Over thousands of years, Native Americans in what is now Texas passed down their ways of roasting, boiling, steaming, salting, drying, grinding, and blending. From one generation to another, these ancestors of Texas’s Mexican American community lent their culinary skills to combining native and foreign ingredients into the flavor profile of indigenous Texas Mexican cooking today.
Building on what he learned from his own family, Adán Medrano captures this distinctive flavor profile in 100 kitchen-tested recipes, each with step-by-step instructions. Equally as careful with history, he details how hundreds of indigenous tribes in Texas gathered and hunted food, planted gardens, and cooked.
Offering new culinary perspective on well-known dishes such as enchiladas and tamales, Medrano explains the complexities of aromatic chiles and how to develop flavor through technique as much as ingredients. Sharing freely the secrets of lesser-known culinary delights, such as turcos, a sweet pork pastry served as dessert, and posole, giant white corn treated with calcium hydroxide, he illuminates the mouth-watering interconnectedness of culture and cuisine.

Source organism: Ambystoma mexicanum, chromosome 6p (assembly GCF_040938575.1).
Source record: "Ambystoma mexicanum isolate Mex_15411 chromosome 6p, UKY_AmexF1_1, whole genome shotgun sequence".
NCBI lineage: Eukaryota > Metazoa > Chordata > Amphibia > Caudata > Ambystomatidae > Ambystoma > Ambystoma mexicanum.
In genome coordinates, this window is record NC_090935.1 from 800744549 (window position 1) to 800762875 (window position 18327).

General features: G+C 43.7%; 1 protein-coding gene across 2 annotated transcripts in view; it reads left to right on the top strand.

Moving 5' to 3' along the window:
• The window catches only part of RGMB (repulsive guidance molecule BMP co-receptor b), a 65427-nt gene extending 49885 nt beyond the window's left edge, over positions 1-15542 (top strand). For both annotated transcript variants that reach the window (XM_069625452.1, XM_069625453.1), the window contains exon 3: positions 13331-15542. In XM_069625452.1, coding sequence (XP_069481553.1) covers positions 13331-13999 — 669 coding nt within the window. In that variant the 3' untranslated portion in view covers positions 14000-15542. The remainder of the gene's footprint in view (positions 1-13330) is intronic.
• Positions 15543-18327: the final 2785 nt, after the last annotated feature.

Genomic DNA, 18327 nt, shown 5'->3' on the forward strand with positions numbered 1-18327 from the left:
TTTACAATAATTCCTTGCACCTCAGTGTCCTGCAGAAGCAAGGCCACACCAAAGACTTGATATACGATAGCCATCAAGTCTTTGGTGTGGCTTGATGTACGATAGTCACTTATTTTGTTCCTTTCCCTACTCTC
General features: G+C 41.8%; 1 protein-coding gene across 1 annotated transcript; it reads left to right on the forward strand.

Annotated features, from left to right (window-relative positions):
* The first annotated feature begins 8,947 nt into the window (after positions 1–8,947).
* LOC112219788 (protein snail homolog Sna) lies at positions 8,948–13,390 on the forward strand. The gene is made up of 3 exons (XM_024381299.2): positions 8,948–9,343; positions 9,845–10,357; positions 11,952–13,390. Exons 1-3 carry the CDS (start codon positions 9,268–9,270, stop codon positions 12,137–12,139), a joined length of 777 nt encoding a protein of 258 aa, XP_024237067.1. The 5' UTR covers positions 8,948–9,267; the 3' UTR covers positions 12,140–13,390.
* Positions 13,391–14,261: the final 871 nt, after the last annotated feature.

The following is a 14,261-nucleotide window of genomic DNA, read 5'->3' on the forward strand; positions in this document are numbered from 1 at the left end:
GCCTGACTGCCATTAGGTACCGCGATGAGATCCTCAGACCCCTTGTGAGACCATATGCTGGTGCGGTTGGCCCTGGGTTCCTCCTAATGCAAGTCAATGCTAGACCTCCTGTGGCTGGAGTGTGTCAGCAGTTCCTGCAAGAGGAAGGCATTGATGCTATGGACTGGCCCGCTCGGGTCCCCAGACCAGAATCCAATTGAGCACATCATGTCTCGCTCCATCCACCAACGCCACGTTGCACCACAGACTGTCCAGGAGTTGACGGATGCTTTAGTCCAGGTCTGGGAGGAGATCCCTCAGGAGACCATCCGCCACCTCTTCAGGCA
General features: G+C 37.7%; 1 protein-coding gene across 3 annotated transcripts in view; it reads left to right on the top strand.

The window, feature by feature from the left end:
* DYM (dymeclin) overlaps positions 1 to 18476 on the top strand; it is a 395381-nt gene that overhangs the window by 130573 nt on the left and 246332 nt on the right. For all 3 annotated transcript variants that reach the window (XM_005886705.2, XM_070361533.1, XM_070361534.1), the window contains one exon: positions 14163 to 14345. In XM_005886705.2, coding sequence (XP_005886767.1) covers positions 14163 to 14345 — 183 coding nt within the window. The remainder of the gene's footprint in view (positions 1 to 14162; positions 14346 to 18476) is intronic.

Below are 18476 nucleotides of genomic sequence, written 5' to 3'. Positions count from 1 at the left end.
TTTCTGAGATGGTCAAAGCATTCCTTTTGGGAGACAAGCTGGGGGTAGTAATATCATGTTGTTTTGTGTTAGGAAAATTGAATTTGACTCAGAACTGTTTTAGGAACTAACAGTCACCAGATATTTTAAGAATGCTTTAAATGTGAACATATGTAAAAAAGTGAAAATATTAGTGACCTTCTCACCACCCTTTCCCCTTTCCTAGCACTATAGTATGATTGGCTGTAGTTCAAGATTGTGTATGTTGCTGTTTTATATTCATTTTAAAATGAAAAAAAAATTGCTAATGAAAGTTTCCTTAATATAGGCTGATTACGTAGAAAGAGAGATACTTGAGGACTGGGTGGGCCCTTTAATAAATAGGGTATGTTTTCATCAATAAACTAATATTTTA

The recipes and personal anecdotes shared in Truly Texas Mexican illuminate the role that cuisine plays in identity and community.
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|Publisher:||Texas Tech University Press|
|Series:||Grover E. Murray Studies in the American Southwest|
|Product dimensions:||8.00(w) x 8.00(h) x 0.60(d)|
About the Author
Chef and food writer Adán Medrano holds a Certificate in Culinary Arts from the Culinary Institute of America. Now living in Houston, he grew up in San Antonio, Texas, and in northern Mexico, where he developed his expertise in the flavor profile and techniques of indigenous Texas Mexican food.